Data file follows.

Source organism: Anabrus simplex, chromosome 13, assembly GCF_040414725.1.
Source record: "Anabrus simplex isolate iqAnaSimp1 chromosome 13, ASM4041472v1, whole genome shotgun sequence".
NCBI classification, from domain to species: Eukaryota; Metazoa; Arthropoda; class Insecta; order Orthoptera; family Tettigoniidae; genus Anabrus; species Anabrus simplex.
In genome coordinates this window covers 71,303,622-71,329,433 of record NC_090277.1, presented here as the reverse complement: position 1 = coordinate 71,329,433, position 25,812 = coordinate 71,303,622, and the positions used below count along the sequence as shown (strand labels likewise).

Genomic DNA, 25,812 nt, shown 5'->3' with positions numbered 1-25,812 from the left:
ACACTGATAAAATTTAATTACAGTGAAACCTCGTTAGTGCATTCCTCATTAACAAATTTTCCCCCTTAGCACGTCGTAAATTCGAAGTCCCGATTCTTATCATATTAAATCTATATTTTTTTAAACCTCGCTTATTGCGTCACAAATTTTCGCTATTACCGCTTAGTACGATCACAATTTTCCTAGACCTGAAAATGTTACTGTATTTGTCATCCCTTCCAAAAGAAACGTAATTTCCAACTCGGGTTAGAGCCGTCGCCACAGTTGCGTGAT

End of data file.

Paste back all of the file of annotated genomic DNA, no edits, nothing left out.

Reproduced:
Source organism: Anabrus simplex, chromosome 13, assembly GCF_040414725.1.
Source record: "Anabrus simplex isolate iqAnaSimp1 chromosome 13, ASM4041472v1, whole genome shotgun sequence".
NCBI classification, from domain to species: Eukaryota; Metazoa; Arthropoda; class Insecta; order Orthoptera; family Tettigoniidae; genus Anabrus; species Anabrus simplex.
In genome coordinates this window covers 71,303,622-71,329,433 of record NC_090277.1, presented here as the reverse complement: position 1 = coordinate 71,329,433, position 25,812 = coordinate 71,303,622, and the positions used below count along the sequence as shown (strand labels likewise).

Genomic DNA, 25,812 nt, shown 5'->3' with positions numbered 1-25,812 from the left:
ACACTGATAAAATTTAATTACAGTGAAACCTCGTTAGTGCATTCCTCATTAACAAATTTTCCCCCTTAGCACGTCGTAAATTCGAAGTCCCGATTCTTATCATATTAAATCTATATTTTTTTAAACCTCGCTTATTGCGTCACAAATTTTCGCTATTACCGCTTAGTACGATCACAATTTTCCTAGACCTGAAAATGTTACTGTATTTGTCATCCCTTCCAAAAGAAACGTAATTTCCAACTCGGGTTAGAGCCGTCGCCACAGTTGCGTGAT